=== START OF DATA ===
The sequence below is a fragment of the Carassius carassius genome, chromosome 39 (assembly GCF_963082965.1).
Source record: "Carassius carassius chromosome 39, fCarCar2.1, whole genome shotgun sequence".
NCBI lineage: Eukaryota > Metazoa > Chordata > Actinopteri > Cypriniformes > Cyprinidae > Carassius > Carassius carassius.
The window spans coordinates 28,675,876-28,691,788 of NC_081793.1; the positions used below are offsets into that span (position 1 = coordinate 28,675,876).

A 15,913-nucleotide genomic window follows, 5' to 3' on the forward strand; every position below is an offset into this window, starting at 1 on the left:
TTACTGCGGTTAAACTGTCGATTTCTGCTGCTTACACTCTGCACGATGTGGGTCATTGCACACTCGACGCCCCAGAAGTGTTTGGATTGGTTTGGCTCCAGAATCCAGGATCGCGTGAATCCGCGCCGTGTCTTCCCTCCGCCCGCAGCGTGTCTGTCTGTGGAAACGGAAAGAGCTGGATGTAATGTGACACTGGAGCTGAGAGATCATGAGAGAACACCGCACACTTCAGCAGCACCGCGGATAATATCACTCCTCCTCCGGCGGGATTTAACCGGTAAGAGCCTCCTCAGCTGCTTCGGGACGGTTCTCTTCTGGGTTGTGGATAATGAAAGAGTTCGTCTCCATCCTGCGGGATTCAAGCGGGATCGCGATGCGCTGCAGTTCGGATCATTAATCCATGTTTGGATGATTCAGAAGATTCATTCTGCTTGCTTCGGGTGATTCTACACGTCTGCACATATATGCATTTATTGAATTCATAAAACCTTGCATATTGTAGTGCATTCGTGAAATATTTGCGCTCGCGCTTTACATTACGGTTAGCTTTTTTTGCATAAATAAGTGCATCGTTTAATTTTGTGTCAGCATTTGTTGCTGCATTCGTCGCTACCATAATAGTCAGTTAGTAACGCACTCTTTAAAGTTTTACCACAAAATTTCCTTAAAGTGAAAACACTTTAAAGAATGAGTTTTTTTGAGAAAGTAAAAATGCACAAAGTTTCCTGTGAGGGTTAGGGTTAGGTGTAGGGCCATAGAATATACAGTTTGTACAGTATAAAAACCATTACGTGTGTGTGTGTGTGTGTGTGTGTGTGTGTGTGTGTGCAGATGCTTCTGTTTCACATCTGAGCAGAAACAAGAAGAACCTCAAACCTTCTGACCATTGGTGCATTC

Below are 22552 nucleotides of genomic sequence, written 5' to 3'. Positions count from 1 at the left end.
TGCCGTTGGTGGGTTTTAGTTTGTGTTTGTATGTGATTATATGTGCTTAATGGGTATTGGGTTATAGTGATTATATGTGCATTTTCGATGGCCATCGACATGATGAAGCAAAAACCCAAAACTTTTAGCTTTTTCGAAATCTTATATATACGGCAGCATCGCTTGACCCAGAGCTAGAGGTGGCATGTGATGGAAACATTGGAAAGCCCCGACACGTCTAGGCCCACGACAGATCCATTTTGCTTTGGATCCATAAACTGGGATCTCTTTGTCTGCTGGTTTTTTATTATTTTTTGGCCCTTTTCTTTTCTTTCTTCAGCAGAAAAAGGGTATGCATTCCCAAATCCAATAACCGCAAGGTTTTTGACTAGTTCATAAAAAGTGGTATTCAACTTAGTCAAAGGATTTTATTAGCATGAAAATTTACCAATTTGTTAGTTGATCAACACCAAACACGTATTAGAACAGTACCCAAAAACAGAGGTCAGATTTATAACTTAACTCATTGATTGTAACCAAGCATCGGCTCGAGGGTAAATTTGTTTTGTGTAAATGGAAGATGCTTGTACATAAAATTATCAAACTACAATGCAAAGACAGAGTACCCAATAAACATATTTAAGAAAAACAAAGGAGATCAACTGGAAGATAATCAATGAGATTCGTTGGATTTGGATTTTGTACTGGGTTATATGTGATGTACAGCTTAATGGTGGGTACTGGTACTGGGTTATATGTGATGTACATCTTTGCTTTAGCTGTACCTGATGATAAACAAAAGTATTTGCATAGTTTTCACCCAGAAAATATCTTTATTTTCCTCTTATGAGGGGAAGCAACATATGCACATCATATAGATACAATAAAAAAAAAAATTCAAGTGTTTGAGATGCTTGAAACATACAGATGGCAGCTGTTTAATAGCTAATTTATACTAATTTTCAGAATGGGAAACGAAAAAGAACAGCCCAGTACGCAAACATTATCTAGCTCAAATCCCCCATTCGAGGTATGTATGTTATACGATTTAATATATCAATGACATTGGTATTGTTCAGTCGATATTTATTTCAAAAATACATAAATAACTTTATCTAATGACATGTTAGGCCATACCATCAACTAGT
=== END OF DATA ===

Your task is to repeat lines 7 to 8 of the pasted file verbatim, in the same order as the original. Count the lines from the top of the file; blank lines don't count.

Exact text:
Below are 22552 nucleotides of genomic sequence, written 5' to 3'. Positions count from 1 at the left end.
TGCCGTTGGTGGGTTTTAGTTTGTGTTTGTATGTGATTATATGTGCTTAATGGGTATTGGGTTATAGTGATTATATGTGCATTTTCGATGGCCATCGACATGATGAAGCAAAAACCCAAAACTTTTAGCTTTTTCGAAATCTTATATATACGGCAGCATCGCTTGACCCAGAGCTAGAGGTGGCATGTGATGGAAACATTGGAAAGCCCCGACACGTCTAGGCCCACGACAGATCCATTTTGCTTTGGATCCATAAACTGGGATCTCTTTGTCTGCTGGTTTTTTATTATTTTTTGGCCCTTTTCTTTTCTTTCTTCAGCAGAAAAAGGGTATGCATTCCCAAATCCAATAACCGCAAGGTTTTTGACTAGTTCATAAAAAGTGGTATTCAACTTAGTCAAAGGATTTTATTAGCATGAAAATTTACCAATTTGTTAGTTGATCAACACCAAACACGTATTAGAACAGTACCCAAAAACAGAGGTCAGATTTATAACTTAACTCATTGATTGTAACCAAGCATCGGCTCGAGGGTAAATTTGTTTTGTGTAAATGGAAGATGCTTGTACATAAAATTATCAAACTACAATGCAAAGACAGAGTACCCAATAAACATATTTAAGAAAAACAAAGGAGATCAACTGGAAGATAATCAATGAGATTCGTTGGATTTGGATTTTGTACTGGGTTATATGTGATGTACAGCTTAATGGTGGGTACTGGTACTGGGTTATATGTGATGTACATCTTTGCTTTAGCTGTACCTGATGATAAACAAAAGTATTTGCATAGTTTTCACCCAGAAAATATCTTTATTTTCCTCTTATGAGGGGAAGCAACATATGCACATCATATAGATACAATAAAAAAAAAAATTCAAGTGTTTGAGATGCTTGAAACATACAGATGGCAGCTGTTTAATAGCTAATTTATACTAATTTTCAGAATGGGAAACGAAAAAGAACAGCCCAGTACGCAAACATTATCTAGCTCAAATCCCCCATTCGAGGTATGTATGTTATACGATTTAATATATCAATGACATTGGTATTGTTCAGTCGATATTTATTTCAAAAATACATAAATAACTTTATCTAATGACATGTTAGGCCATACCATCAACTAGT